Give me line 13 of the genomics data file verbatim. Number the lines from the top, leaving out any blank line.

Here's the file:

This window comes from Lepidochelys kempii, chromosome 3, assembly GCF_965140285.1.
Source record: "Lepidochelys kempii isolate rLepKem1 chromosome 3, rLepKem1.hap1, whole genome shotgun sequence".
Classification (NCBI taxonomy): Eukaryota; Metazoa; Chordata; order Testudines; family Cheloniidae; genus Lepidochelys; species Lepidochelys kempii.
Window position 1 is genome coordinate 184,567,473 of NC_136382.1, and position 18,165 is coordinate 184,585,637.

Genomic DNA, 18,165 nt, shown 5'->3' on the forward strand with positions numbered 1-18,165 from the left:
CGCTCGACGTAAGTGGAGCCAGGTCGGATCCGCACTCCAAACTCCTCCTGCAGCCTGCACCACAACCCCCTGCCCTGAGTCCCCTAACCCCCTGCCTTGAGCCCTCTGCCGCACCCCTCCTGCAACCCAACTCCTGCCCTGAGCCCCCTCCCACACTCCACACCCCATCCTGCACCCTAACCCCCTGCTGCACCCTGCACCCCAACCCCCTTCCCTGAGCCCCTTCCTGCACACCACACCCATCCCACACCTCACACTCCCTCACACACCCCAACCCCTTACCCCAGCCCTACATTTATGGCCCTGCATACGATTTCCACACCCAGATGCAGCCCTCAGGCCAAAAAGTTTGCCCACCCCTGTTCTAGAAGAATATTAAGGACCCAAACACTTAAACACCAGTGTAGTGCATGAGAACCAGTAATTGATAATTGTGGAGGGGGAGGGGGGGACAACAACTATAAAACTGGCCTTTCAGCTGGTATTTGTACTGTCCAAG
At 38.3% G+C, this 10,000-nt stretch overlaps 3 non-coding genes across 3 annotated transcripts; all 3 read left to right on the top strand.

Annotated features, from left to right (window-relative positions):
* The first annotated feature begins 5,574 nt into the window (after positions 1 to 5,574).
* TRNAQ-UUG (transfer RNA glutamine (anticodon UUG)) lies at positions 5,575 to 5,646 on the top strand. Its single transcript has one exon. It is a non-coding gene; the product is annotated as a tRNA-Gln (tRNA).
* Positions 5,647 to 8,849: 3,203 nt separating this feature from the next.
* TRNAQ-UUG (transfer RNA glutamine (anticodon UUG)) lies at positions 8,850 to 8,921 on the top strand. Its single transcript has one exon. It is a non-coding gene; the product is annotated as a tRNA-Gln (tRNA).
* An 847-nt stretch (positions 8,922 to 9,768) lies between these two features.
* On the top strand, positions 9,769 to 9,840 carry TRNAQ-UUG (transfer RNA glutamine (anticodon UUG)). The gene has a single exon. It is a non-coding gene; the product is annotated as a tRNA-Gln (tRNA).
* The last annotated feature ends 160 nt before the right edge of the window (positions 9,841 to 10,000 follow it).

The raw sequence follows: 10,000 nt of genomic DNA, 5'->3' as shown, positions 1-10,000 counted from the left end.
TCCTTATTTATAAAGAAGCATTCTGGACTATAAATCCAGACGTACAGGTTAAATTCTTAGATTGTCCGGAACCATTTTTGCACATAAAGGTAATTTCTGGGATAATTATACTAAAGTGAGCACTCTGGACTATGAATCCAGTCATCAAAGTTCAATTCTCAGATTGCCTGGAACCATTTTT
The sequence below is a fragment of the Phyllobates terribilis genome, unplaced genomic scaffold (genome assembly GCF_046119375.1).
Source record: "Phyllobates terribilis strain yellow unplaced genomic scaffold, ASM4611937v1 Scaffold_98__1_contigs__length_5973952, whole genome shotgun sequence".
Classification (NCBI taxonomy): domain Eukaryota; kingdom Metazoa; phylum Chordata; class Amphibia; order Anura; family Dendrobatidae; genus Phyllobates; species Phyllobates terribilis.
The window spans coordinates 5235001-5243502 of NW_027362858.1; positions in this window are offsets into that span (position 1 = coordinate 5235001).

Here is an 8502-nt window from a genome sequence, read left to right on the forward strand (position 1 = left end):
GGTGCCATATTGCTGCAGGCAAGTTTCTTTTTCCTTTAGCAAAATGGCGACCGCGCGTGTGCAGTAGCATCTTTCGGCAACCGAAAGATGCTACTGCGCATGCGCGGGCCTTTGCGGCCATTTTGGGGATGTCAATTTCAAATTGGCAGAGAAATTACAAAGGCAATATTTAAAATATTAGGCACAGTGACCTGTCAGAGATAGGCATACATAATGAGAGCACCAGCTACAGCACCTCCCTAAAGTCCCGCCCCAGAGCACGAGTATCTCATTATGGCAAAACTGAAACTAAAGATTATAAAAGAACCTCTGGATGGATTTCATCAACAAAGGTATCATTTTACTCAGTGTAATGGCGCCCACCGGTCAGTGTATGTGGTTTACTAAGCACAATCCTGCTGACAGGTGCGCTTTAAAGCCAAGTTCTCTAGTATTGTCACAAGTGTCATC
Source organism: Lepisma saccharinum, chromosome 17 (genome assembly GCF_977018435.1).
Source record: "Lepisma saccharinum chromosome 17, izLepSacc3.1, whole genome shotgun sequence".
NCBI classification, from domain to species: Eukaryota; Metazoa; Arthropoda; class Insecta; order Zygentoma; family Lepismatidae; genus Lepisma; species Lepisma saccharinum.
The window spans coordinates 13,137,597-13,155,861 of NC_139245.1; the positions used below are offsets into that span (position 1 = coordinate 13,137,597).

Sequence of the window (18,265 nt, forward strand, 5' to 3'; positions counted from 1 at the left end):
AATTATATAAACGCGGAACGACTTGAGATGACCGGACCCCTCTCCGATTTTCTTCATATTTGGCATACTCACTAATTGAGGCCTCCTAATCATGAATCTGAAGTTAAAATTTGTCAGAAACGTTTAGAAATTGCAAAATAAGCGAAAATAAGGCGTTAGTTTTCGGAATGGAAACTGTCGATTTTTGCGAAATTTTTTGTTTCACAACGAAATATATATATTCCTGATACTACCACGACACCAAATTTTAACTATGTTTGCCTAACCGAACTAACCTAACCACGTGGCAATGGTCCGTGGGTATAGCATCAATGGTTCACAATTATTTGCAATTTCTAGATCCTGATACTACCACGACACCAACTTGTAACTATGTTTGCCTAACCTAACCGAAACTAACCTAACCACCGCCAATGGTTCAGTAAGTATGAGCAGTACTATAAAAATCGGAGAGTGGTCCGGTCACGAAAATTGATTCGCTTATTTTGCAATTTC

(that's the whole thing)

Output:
* An 847-nt stretch (positions 8,922 to 9,768) lies between these two features.